Spencer Finch

31 March – 19 May 2017
Lisson Gallery, Milan.


Photography is a fundamental aspect of Spencer Finch’s work and has informed his practice in a multitude of ways throughout his career. Spurred by an ongoing investigation into the nature of colour and the elusive power of light, Finch uses photography – itself a combination of these two elements – as a way of capturing the fleeting and ephemeral, the things one cannot see, but also as a tool to record distinct moments in time. His exhibition at Lisson Gallery Milan celebrates this aspect of the artist’s oeuvre and features six works that have either been created using the medium of photography or in response to the photographic process. 


The passing of time most poignantly comes to the fore in Vanitas (Tulips) (2012), for which Finch documented the fallen petals of three floral arrangements, after having removed them from a vase. The delicate remains evoke the beauty of random patterns and the Dutch tradition of still life painting, offering a meditation on chance and death. Flowers appear again in The daisy follows soft the sun (2017), the newest work in the exhibition, in which the camera tracks the movement of heads and stems as they tilt in the direction of the sun throughout the course of a day. The change in natural elements over a period of time is also evident in Finch’s photographic work Thank you, Fog (2009). Shot at one-minute intervals for an hour, the photographs depict the various states and densities of fog as it descends over Sonoma County in California. The transition from revelation to concealment of the wooded landscape below abstracts the sensation of being lost in a cloudy bank to a single, planar colour. 


Photography’s blurring of the distinctions between representation and abstraction is further explored in Lemon Tree (2010), a sequence of 12 photos that capture the transient shadows cast by a lemon tree from dusk till dawn to record the revolution of the sun. The work is inspired by Federico Garcia Lorca’s poem The Song of the Barren Orange Tree, a melancholic text in which a fruitless lemon tree begs a woodcutter to cut away its shadow so it can no longer see its barren silhouette. 


Shadows assist with the creation of the final work in the exhibition, Self-Portrait as Crazy Horse (1993), which masterfully mixes photography and performance. By painting a white wall of the gallery with light-sensitive Cyanotype emulsion paint, Finch transforms the space into both camera and dark room. As he stands between the wall and window from sunrise to sunset in the gallery, the light slowly processes the exposed chemicals on the wall, leaving only a faint silhouette at the centre – a negative image left behind as evidence of Finch’s performance and the record of a day. The work’s title evokes the 19th-century Oglala Sioux Chief, ‘Crazy Horse’, who distrusted photography and believed the camera would steal his shadow.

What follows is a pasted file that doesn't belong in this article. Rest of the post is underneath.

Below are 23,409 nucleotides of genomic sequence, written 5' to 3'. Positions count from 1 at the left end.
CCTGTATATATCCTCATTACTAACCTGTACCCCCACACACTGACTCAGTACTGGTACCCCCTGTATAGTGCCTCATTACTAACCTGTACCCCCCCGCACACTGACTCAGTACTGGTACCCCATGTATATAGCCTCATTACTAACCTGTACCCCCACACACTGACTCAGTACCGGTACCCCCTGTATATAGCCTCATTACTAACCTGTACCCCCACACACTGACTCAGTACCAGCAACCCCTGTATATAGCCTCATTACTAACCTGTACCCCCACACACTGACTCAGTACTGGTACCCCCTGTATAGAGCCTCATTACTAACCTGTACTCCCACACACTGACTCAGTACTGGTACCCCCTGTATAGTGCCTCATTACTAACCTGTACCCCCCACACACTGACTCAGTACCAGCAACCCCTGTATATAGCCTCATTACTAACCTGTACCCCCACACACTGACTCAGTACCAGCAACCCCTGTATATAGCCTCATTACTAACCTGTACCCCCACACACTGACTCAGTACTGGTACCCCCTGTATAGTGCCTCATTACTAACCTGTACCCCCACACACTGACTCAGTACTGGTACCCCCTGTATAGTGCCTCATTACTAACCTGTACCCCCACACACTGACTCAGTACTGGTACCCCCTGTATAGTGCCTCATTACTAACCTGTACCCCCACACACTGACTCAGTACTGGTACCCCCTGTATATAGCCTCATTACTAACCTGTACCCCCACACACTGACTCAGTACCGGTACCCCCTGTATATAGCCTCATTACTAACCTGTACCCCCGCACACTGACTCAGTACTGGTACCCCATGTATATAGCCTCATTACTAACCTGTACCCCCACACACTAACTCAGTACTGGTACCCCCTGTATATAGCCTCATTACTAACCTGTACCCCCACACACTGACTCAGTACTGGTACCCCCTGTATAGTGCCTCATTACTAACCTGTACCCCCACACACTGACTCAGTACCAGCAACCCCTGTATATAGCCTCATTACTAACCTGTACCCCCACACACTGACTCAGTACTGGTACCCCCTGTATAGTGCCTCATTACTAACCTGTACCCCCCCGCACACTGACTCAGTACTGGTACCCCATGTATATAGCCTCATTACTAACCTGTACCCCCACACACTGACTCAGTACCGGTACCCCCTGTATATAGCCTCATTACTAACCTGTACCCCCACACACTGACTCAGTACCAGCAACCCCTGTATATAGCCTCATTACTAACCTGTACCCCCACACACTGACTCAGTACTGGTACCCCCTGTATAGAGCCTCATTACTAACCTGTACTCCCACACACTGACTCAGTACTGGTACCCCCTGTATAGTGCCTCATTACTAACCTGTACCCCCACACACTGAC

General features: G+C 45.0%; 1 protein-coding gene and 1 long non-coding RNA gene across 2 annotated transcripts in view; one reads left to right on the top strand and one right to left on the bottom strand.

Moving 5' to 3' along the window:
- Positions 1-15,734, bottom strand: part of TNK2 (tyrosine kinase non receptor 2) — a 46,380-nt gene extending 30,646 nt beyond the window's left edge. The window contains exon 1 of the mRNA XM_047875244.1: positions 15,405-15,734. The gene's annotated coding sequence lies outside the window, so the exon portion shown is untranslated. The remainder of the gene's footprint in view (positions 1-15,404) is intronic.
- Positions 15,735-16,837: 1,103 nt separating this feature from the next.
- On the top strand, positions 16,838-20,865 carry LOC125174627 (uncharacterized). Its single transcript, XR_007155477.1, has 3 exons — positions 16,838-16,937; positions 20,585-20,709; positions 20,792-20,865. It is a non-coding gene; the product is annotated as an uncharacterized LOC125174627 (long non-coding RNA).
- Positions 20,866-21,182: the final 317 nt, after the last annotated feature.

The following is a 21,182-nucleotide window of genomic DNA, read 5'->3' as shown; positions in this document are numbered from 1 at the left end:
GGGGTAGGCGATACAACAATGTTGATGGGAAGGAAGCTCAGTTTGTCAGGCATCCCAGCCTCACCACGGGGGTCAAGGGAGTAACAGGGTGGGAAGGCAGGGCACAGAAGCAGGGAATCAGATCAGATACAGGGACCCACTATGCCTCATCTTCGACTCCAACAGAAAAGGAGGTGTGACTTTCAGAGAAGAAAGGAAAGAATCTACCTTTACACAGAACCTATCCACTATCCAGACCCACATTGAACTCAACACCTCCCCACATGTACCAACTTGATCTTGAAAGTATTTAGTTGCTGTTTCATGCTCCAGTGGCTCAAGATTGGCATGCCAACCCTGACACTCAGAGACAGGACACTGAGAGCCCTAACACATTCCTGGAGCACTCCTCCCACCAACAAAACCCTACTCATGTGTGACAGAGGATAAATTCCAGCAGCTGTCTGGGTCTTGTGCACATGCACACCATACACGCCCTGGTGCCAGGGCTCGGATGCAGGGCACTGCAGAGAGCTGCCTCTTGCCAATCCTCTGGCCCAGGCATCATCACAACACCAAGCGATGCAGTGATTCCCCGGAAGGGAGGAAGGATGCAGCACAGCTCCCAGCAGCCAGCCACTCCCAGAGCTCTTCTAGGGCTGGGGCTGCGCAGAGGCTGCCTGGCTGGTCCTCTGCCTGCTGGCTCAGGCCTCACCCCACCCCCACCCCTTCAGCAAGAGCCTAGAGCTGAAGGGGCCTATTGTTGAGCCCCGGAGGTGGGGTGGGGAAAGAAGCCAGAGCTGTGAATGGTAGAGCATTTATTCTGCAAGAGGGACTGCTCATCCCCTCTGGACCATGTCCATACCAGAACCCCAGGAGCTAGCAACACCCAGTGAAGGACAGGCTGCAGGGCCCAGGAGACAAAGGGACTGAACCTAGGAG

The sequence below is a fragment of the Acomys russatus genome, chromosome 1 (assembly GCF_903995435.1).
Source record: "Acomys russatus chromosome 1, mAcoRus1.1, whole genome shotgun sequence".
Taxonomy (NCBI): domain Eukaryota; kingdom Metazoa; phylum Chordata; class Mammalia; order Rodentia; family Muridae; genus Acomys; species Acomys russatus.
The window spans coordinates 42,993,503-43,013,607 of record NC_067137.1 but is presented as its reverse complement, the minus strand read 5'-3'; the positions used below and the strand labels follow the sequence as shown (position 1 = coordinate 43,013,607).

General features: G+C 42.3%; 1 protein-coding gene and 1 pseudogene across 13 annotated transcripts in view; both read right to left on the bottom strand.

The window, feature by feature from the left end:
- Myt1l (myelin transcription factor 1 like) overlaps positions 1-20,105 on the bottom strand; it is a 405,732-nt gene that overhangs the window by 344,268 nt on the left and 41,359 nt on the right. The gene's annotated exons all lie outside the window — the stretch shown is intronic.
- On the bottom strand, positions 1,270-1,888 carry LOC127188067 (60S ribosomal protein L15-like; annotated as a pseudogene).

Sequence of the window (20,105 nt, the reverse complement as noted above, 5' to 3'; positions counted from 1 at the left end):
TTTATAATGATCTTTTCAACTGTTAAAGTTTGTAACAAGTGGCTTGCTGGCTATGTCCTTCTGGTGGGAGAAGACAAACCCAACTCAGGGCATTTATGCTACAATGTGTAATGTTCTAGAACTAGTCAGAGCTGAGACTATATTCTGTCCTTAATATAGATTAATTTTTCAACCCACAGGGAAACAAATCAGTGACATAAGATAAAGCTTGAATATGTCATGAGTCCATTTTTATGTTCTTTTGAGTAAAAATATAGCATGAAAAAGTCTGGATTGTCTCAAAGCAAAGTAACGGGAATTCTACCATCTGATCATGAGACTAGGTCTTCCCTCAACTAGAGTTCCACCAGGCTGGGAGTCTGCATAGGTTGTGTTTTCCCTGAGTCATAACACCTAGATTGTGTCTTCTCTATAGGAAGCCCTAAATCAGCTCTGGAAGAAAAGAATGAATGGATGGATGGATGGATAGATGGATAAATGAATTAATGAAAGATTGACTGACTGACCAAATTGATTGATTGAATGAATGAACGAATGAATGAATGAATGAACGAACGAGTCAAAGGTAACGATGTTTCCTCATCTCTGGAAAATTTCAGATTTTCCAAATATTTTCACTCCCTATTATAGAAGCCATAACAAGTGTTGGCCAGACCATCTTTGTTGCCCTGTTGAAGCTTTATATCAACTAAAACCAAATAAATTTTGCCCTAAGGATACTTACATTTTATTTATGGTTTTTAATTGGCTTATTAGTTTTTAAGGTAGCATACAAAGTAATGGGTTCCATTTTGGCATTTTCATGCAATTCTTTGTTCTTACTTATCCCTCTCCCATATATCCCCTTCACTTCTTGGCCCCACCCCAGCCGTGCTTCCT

Spencer Finch, Vanitas (Tulips), 2012 (detail) © The Artist; Courtesy Lisson Gallery


Spencer Finch is best known for ethereal light installations that visualise his experience of natural phenomena and for his important commissions in the public realm. Among these are Trying to Remember the Color of the Sky on That September Morning (2014) the only artwork commissioned for the September 11 Memorial Museum, a vast, yet delicate installation consisting of 2,983 individual squares of paper – one for each life lost and each hand-painted by the artist to match his memory of the crystalline blue sky on the day of the attacks; and The River That Flows Both Ways (2009), a meditation on the Hudson river that forms part of New York’s High Line, which distils photographic documentation of an eleven hour journey along the river into a grid of coloured panes of glass, their muted yet glowing hues reflecting the infinitely nuanced translucency of the river’s waters. His light-based installation Cosmic Latte, featuring over 150 specifically fabricated LED fixtures suspended from the ceiling, is currently on view at MASS MoCA in the United States. Finch’s commission for London’s Crossrail development at Paddington Station, A Cloud Index, a monumental glass canopy whose individually etched panes provide a panoptic meditation on the station’s role as the gateway to the West, will be unveiled later this year. 



Spencer Finch was born in New Haven, Connecticut in 1962 and lives and works in Brooklyn, New York. He has a BA in comparative literature from Hamilton College, Clinton, New York (1985) and an MFA in sculpture from the Rhode Island School of Design (1989). Solo exhibitions include ‘Lost Man Creek’ with the Public Art Fund, New York, NY, USA (2016-18); ‘Ulysses’ at Marfa Contemporary, Texas, USA (2014); ‘A Certain Slant of Light’, Morgan Library, New York, NY, USA (2014); ‘Spencer Finch: The Skies can’t keep their secret’, Turner Contemporary, Margate, UK (2014); Indianapolis Museum of Art, Indiana, USA (2013); the Art Institute of Chicago, Illinois, USA (2011); Massachusetts Museum of Contemporary Art, North Adams, MA, USA (2007); and Portikus, Frankfurt am Main, Germany (2003). He participated in the Folkestone Triennial, UK (2011), the 53rd Venice Biennale (2009) and ‘Another Minimalism: Art After California Light and Space’, The Fruitmarket Gallery, Edinburgh, UK (2015).


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